Washington Lawyer - May 2019 - 18

THE
REFUGEE
CRISIS
& THE PURSUIT OF SHARED RESPONSIBILITY
Interviews by John Murph

B

y the end of 2017, approximately
68 million people around the world
had been forced out of their homes
due to persecution, conflict, violence,
or human rights violations, according
to the United Nations High Commissioner
for Refugees (UNHCR). Of that number, nearly
25.4 million were refugees.

"It means the world's forcibly displaced population has now overtaken that of
the United Kingdom and reached another record high," the UNHCR said in its
2017 Global Trends Report, the body's latest available data.
The world began seeing an escalating refugee crisis in 2013, primarily driven
by the ongoing seven-year war in Syria. An estimated 85 percent of the world's
refugees under the UNHCR's mandate - or some 16.9 million people -
received asylum in developing nations in 2017. In the past three years, however,
several Western countries have begun closing their doors on refugees by tightening their immigration rules or fortifying their borders.
In separate interviews, Washington Lawyer reached out to immigration experts
Allen Orr and Royce Bernstein Murray for their perspectives on the refugee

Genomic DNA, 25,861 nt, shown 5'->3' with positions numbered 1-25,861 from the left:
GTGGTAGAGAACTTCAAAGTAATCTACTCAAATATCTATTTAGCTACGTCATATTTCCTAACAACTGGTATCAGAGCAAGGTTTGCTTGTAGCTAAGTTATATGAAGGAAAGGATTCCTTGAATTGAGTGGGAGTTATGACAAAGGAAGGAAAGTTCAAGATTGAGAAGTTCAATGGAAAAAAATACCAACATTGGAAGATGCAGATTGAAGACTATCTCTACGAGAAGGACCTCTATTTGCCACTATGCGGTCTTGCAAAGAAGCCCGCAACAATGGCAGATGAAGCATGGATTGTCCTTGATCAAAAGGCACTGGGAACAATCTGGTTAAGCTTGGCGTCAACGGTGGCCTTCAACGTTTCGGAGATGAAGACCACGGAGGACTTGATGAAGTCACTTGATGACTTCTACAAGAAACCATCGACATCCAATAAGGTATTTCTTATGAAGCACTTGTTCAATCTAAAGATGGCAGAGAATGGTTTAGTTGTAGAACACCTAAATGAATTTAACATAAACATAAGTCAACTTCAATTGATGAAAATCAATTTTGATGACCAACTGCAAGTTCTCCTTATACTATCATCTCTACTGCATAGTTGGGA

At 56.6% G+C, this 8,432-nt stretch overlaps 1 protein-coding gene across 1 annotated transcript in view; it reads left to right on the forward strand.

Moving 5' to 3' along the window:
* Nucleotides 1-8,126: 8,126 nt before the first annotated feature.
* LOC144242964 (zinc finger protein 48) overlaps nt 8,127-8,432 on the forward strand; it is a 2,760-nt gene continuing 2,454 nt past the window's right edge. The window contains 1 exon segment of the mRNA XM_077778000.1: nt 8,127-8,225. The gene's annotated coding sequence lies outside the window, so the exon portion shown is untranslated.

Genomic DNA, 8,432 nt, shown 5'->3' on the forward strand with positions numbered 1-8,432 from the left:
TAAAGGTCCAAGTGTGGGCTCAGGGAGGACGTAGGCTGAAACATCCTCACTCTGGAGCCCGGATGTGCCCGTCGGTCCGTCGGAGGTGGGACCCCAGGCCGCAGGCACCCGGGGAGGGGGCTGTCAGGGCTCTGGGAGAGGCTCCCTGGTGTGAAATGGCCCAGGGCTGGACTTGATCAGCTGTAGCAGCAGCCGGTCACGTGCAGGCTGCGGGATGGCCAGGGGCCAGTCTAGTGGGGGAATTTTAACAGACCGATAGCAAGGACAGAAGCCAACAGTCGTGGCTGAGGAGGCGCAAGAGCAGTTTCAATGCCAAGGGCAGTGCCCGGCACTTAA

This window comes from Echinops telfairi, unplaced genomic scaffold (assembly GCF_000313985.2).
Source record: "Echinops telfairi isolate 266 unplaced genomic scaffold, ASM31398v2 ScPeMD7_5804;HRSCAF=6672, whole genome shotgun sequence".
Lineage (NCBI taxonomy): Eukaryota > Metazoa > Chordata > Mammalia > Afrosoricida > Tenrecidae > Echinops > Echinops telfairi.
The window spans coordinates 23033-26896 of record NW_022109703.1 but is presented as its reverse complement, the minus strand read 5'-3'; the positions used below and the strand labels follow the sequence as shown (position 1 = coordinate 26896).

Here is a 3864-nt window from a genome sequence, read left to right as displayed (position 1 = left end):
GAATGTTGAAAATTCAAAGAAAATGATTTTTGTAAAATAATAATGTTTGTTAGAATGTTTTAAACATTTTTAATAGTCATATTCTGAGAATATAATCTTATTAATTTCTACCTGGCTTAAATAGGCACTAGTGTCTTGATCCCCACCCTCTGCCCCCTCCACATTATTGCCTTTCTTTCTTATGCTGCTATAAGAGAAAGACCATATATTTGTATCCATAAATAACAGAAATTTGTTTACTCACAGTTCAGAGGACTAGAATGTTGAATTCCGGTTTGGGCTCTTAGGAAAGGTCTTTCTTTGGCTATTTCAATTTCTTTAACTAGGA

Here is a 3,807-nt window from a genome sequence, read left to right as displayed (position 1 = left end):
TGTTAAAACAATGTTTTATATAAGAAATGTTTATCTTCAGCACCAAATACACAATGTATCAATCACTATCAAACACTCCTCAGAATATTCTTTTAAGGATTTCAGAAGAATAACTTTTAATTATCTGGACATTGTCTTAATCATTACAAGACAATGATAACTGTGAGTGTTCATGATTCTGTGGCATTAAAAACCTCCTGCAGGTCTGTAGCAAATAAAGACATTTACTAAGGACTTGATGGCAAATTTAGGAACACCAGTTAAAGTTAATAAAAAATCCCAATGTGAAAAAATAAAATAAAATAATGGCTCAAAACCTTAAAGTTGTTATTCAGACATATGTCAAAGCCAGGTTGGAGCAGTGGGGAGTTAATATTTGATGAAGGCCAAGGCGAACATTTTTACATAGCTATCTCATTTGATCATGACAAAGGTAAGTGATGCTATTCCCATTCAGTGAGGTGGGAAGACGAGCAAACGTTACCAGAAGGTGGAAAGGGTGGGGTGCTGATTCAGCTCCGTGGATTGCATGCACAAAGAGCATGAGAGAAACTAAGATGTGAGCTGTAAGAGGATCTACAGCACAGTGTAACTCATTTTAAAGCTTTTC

and migrant crisis; the 1951 Convention Relating to the Status of Refugees, the
first multilateral treaty outlining refugees' rights; and whether it is time to reexamine the international community's refugee system.
Orr, founder of the Washington, D.C.-based Orr Immigration Law Firm P.C.,
is second vice president of the American Immigration Lawyers Association.
His practice focuses on U.S. corporate compliance as well as global corporate
representation and assistance with immigration issues.
Murray is the managing director of programs at the American Immigration
Council, overseeing the organization's legal, policy, and media work. Murray
previously served as director of policy at the Heartland Alliance's National
Immigrant Justice Center, where she worked on issues impacting the due
process rights, detention, and treatment of vulnerable immigrants.

BORDER BARRIERS
BY THE NUMBERS

End of World War II: 7
Fall of the Berlin Wall in 1989: 15
After Sept. 11, 2001: 19
Today: 70+

18

WASHINGTON LAWYER

*

MAY 2019

*

In response to the unprecedented influx of refugees, some countries have
sealed off their borders. Critics say they're flouting international law, but is
this law still relevant in light of the magnitude of the current crisis?

ORR: Our asylum laws were passed by Congress. So, unless Congress changes
the laws, no matter what the influx is, the rule is that individuals can still apply
for asylum. As long as the laws remain the same, people should be treated the
same. It's not a temperamental sort of thing.
Our Constitution, our Bill of Rights, and our whole judicial system are not based
upon what other countries do; they are based upon what we should do. For
us right now, people [aren't] appearing at our southern border [in] greater
numbers; we're seeing increased media attention. There were actually more